Fighting Mads

"Riders of Justice" looks like straight-to-VOD schlock. It's not. It's really good.

Fighting Mads
Mads Mikkelsen, l., in “Riders of Justice”

The Danish movie “Riders of Justice” has been kicking around your VOD rental menu since late May, and, let me guess, you’ve probably thumbed past it a dozen times without a second look. That title. That poster image: A glowering bearded camo dude with unspecified things ’sploding behind him in the background. Even the font is left over from a lesser Jean-Claude van Damme movie. Unless you’re a deep-dyed Mads Mikkelsen fan – which, fair enough, a lot of us are – there is nothing to distinguish this from the 4,278 other B-grade action thrillers floating around Netflix and Amazon Prime Video like turds in a punchbowl. The film’s generic trailer is no help, either.

So, surprise: “Riders of Justice” is downright excellent – philosophical, unnerving, often extremely funny, ultimately quite touching. It’s a thinking person’s revenge thriller that toys with notions of coincidence and free will while confidently juggling tones to keep a viewer off balance but locked in. And it has our man Mads, who casual American viewers know as the bloody-eyed villain in “Casino Royale” (2006) or the young Hannibal Lecter in NBC’s “Hannibal” (2013-2016) but whose turns in the Oscar-nominated “The Hunt” (2012) and the Oscar-winning “Another Round” (2020) have solidified his status as one of the most charismatic stars of our time.

Mads Mikkelsen and Andrea Heick Gadeberg in “Riders of Justice”

He’s a very different Mads in this one, hulking and repressed, a warrior with nowhere to put his grief. A sociopathic version of The Rock. His character, Markus, is stationed somewhere desert-y when the movie opens, and the implication is that he’s been there far too long to easily come back. When his wife, Emma (Anne Birgitte Lind), is killed in a Copenhagen subway explosion, Markus returns to an angry teenage daughter, Mathilde (Andrea Heick Gadeberg), aching for a therapist to help pull her out of her despair. Markus isn’t the kind of dad who has much use for therapists. He’s the kind of dad who introduces himself to his daughter’s boyfriend by punching the kid in the eye.

The police are convinced the explosion was an accident. Otto (Nikolaj Lie Kaas), a sad-eyed mathematician who gave Emma his seat on the train and is wracked with guilt, thinks otherwise. He saw a suspicious man get off the train ahead of the blast; among the dead was a member of a criminal gang about to testify against his boss. Otto sees patterns and probabilities everywhere, and a long trail of cause and effect that our human brains can’t begin to process. “All events are products of a series of preceding events,” he says, with the sadness of a man who knows he’ll never follow the string back to its start.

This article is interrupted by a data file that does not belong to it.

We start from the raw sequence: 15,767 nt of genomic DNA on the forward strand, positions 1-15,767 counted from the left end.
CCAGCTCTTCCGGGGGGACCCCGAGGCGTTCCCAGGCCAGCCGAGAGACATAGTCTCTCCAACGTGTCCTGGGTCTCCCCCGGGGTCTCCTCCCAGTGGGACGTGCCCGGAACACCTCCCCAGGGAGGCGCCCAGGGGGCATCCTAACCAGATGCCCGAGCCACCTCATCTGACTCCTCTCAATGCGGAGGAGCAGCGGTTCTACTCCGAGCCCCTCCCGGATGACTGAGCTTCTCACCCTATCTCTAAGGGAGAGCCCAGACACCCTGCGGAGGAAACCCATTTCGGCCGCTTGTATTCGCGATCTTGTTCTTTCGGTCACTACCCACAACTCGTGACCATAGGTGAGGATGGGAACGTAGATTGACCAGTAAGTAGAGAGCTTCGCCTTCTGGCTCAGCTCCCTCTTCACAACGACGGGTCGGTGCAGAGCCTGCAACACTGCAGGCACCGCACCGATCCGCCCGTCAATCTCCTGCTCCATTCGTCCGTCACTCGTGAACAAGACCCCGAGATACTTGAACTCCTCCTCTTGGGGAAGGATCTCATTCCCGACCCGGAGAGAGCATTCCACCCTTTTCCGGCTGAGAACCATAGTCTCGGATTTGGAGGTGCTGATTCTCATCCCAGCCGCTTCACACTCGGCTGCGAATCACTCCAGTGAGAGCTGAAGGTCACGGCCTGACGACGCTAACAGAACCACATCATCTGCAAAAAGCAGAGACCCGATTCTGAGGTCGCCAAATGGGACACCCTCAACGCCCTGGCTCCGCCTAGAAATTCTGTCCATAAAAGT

l. to r. Nicholas Bro, Nikolaj Lie Kaas, Lars Brygmann, and Mads Mikkelsen

The title of “Riders of Justice” refers to the criminal gang, but it also describes (with all attendant irony) the group of misfits who come together in a vigilante conspiracy: The simmering powder-keg Markus, the statistics wonk Otto, and Otto’s two hacker colleagues, Lennart (Lars Brygmann) and Emmenthaler (Nicholas Bro), the former thin and chirpy, the latter corpulent and aggrieved. Later they’ll be joined by a boyish Ukrainian sex slave (Gustav Lindh), Markus’s daughter, and the boyfriend (Albert Rudbeck Lindhardt) in a makeshift family as warm as it is deranged.

Everyone is terribly damaged here or in denial; the daughter believes her father’s new friends are not a dysfunctional Manny, Moe, and Jack but rather a therapy team from the Danish national health service. (Since Lennart has been to 25 psychologists in 40 years, she’s not altogether wrong.) The movie suggests that our need to assign blame – to anyone, anywhere – is both perfectly understandable and a road that only leads to further damage. “It’s nobody’s fault,” muses Otto. “It’s just easier when there’s someone to get mad at.” Which, to be honest, sums up the “Death Wish” genre in its entirety.

l. to r., Gustav Lindh, Lars Brygmann, Albert Rudbeck Lindhardt, Andrea Heick Gadeberg, Nikolaj Lie Kaas in “Riders of Justice”

The writer-director is Anders Thomas Jensen, who has written award-winning melodramas for Susanne Bier (“Brothers,” “After the Wedding,” “In a Better World”) and directed a few maliciously playful oddities for himself, including the cannibal comedy “The Green Butchers” (2003) and the indescribable “Men & Chicken” (2015), both starring Mikkelsen. “Riders of Justice” is Jensen’s most mainstream effort to date, but his metaphysical bent and eye for the absurd takes the vengeance-is-mine plot to surprising and provocative places. The cliches are here – the target practice in the woods, the machine gun battles in the street, a snarling villain, a bullet-spattered climax – but they’re reinfused with gonzo humor and something richer: A gentle, free-floating sadness for our inability to see the daisy chain of cause and effect in a way that might reverse the gears, undo the pain, bring our loved ones back to life. “Riders of Justice” is a human comedy disguised as a chest-beating action thriller, and the best joke of all is that the audiences for both are well served.

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